Beginning October 1st, Phase One of the Seventh Circuit’s new Electronic Discovery Pilot Program (“Pilot Program”) will begin. The Pilot Program will be implemented through Standing Orders in selected cases, and evaluated through questionnaires to participating judges and lawyers.
The Pilot Program was developed as a result of recent and ongoing discussions throughout the industry regarding the need for cooperation and reform, especially in light “the rising burden and cost of discovery in litigation in the United States brought on primarily by the use of electronically stored information…”
The goal of the Principles is to incentivize early and informal information exchange on commonly encountered issues relating to evidence preservation and discovery, paper and electronic, as required by Rule26(f)(2). Too often these exchanges begin with unhelpful demands for the preservation of all data, which often are followed by exhaustive lists of types of storage devices. Such generic demands lead to generic objections that similarly fail to identify specific issues concerning evidence preservation and discovery that could productively be discussed and resolved early in the case by agreement or order of the court. As a result, the parties often fail to focus on identifying specific sources of evidence that are likely to be sought in discovery but that may be problematic or unduly burdensome or costly to preserve or produce.
Incorporating many of the requirements of the Federal Rules of Civil Procedure, the Seventh Circuit Electronic Discovery Pilot Program’s Principles Relating to the Discovery of Electronically Stored Information (“Principles”) focus in large part upon cooperation between the parties to resolve common issues related to e-discovery. Accordingly, in selected cases where the Principles are operative, counsel is required “to meet and discuss the application of the discovery process set forth in the Federal Rules of Civil Procedure and these Principles specific to their case.” The Principles also address common issues including the scope of preservation, the identification of electronically stored information, and the format of production.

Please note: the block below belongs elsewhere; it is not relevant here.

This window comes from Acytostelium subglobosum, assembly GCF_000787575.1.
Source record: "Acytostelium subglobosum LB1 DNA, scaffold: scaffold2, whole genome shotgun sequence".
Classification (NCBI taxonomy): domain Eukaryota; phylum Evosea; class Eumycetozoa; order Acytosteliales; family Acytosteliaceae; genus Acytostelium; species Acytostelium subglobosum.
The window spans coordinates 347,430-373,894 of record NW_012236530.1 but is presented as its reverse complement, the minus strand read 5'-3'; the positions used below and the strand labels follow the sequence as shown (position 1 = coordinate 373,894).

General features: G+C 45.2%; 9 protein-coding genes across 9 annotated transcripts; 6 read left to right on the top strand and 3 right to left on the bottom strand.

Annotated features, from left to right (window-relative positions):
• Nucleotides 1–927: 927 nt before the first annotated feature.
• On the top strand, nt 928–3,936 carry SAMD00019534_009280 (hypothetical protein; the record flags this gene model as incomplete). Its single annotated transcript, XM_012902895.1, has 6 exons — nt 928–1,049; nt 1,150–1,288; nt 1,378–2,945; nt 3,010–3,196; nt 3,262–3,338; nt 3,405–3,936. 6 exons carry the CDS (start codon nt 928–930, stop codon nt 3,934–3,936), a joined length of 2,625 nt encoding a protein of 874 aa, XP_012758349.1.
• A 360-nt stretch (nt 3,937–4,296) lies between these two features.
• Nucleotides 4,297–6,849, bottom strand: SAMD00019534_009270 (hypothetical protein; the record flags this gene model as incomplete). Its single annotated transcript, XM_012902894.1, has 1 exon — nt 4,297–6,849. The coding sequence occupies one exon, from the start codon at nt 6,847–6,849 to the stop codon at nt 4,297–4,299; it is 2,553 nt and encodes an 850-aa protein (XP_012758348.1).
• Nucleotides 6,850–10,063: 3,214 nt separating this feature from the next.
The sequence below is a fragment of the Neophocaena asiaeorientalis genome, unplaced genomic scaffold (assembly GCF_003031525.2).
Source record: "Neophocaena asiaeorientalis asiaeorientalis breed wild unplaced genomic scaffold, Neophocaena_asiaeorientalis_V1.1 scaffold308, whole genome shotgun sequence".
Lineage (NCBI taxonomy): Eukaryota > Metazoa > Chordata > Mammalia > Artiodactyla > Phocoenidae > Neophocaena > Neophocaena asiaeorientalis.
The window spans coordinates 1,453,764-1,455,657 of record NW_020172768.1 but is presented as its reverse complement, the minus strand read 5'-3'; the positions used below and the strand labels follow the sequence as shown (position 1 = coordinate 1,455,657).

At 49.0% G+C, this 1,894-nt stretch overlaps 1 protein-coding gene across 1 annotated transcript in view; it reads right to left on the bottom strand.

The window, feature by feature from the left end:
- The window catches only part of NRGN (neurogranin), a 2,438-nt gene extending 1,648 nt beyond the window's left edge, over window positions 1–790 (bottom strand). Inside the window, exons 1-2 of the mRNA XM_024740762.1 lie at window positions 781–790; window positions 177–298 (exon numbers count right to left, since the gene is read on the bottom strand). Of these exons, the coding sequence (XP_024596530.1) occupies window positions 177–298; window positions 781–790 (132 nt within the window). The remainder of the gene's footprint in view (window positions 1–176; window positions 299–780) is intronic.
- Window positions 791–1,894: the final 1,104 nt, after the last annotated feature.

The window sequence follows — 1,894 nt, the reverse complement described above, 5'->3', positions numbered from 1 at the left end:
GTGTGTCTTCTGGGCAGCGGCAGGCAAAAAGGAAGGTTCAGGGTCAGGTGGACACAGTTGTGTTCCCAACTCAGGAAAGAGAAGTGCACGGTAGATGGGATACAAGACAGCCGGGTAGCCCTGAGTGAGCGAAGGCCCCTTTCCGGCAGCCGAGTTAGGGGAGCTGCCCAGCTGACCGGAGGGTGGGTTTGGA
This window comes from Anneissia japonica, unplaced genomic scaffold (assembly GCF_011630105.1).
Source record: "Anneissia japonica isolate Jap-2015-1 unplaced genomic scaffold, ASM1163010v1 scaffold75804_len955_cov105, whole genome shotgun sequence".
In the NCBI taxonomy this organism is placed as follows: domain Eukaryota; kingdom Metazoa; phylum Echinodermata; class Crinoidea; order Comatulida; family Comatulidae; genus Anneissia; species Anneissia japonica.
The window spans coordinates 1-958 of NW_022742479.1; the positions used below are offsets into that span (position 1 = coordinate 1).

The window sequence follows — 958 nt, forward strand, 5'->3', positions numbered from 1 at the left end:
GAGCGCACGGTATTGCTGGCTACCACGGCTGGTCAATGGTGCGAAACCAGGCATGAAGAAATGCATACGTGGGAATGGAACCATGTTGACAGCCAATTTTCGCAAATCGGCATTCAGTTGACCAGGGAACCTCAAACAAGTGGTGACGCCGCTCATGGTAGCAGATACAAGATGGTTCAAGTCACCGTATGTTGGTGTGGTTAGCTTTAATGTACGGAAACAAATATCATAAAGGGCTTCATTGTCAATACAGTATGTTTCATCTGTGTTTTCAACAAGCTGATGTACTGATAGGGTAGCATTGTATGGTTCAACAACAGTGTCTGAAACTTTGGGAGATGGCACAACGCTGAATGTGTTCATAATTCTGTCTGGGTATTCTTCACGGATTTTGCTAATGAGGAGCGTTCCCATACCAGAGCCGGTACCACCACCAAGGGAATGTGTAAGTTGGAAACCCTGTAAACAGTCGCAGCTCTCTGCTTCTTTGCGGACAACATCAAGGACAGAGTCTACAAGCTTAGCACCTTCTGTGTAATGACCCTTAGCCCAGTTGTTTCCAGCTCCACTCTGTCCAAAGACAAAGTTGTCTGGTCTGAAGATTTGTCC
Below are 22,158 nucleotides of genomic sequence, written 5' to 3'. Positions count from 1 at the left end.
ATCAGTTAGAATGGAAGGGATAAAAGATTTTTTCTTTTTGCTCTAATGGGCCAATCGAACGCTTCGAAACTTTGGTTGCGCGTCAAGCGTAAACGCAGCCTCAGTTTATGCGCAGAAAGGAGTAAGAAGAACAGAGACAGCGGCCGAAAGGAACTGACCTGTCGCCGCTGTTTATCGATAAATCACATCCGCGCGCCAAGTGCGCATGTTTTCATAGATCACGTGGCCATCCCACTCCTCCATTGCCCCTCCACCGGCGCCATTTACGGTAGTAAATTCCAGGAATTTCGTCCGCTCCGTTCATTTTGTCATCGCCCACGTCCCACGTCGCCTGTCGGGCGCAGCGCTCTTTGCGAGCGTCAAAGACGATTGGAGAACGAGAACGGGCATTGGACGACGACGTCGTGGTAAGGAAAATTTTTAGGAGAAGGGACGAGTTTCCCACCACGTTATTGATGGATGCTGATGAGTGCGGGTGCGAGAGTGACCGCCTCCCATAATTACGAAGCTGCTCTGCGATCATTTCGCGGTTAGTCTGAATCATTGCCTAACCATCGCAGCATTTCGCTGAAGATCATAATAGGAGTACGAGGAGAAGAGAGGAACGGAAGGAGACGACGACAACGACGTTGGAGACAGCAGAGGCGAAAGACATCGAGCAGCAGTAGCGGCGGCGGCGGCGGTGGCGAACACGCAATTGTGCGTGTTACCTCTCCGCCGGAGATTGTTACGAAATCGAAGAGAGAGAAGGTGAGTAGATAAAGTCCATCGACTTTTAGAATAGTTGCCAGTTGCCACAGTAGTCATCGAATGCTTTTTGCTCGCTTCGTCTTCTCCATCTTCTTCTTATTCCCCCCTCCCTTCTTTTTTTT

Other highlights from the Principles include:
– the requirement that counsel designate an e-discovery liaison to work toward resolution in the event of a dispute;
– the delineation of specific considerations surrounding the use of a preservation letter, and the appropriate considerations in responding;
– the requirement that counsel confer with opposing counsel before seeking information regarding preservation and collection efforts to determine the need for such information and the suitability of alternative means to obtain it;
– the designation of certain categories of information as “generally not discoverable” such that counsel must confer prior to making a request for such information;
– the encouragement of counsel and the parties to “make a good faith effort to agree on the format(s) for production;” and
– the encouragement of the parties to “discuss cost sharing for optical character recognition (OCR) or other upgrades of paper documents or non-text-searchable electronic images that may be contemplated by each party.”
Phase One of the Pilot Program is schedule to end on May 1, 2010. The results of the Pilot Program will be presented at the 7th Circuit Annual Meeting. Phase Two of the Pilot Program is expected to run from June 2010 to May 2011, when the E-Discovery Committee will formally present its findings and issue its final Principles.
For a full copy of the Statement of Purpose and Preparation of Principles, click here.